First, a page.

Climate Change in Glenwood Springs



Jeff Nuemann, The Denver Post

After years of concerns, climate change has become increasingly difficult to ignore. It’s showing up in ways many people were not expecting. But, perhaps the scariest thing to imagine is that climate change is looming over the not-so-distant horizon; the effects of it are even showing up right in the Western Slope of Colorado.


What is climate change and what are the effects of it?


It’s hard for most of us to see the changes because they’ve been happening slowly and in ways that we don’t expect. What we tend to imagine for a future damaged by global warming is a desecrated desert land, scorched by the sun and stripped of color and life. That isn’t necessarily a bad prediction, but there are many more layers to the effects of climate change than we think.


Bodies of water aren’t just evaporating; they’re also rising. Confused? Well, because weather patterns are changing so dramatically, some regions are going through unpredictable cycles of extreme drought and flooding from tropical storms. Not to mention that sea levels are rising due to the melting of snow and ice in the polar regions of the world, and also because sea water expands as it gets warmer. And that’s just the start.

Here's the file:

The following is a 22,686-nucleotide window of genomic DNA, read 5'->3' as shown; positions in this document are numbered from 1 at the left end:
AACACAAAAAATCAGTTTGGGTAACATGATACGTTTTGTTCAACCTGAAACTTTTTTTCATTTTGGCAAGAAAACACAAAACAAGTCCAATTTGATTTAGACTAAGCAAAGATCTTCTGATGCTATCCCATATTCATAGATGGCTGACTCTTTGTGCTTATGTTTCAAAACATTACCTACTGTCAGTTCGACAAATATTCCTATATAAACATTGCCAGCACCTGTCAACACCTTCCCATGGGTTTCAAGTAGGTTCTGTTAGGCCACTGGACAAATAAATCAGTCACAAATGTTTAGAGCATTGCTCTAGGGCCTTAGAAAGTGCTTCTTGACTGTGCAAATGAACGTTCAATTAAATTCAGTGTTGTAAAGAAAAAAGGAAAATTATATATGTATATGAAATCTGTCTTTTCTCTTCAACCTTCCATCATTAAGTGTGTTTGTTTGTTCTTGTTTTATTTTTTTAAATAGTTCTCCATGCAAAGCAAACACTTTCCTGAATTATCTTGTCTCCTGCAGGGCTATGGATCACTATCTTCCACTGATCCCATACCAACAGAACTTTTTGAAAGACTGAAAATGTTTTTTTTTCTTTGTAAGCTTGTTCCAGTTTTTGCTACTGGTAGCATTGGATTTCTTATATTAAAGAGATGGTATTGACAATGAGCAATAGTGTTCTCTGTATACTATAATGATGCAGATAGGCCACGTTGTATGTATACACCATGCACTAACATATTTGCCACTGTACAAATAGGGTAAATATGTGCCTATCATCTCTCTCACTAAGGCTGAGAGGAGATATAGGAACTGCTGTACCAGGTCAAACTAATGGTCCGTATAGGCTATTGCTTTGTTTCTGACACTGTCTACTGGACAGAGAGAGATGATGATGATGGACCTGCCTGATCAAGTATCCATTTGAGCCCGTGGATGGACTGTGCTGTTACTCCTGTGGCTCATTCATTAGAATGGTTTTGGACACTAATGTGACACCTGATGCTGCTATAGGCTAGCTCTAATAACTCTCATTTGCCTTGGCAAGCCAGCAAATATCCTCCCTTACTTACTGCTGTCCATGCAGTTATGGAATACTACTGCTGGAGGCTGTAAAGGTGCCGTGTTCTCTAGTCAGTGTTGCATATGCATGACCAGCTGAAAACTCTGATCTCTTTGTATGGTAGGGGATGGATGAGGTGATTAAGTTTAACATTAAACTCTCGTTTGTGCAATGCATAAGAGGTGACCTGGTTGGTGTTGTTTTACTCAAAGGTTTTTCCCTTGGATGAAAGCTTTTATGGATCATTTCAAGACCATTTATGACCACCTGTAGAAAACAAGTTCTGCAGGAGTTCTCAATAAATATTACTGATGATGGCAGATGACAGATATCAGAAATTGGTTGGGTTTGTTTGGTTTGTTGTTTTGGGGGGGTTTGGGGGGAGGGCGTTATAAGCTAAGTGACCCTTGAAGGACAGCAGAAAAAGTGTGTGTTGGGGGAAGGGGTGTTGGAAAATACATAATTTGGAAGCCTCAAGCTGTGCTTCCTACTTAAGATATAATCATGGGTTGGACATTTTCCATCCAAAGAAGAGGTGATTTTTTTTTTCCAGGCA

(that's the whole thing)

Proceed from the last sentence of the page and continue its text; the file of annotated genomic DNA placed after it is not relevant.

As places become dryer and dryer, they are also turning into uninhabitable environments for humans, animals, and plants. One area that is already beginning this phase is Central America.


As the days warm and storms become far and few between, many families in Mexico and other Central American countries are struggling to survive. Crops are dying and water sources are drying up, which has brought about a wave of famine and poverty on the people.


It has become clear to us that these changes are not just a natural phenomenon. The fact is, the climate is evolving way too rapidly to be a normal occurrence, and we know that humans are creating a surplus of greenhouse gases, mainly carbon dioxide and methane, which have been proven to trap heat inside the atmosphere.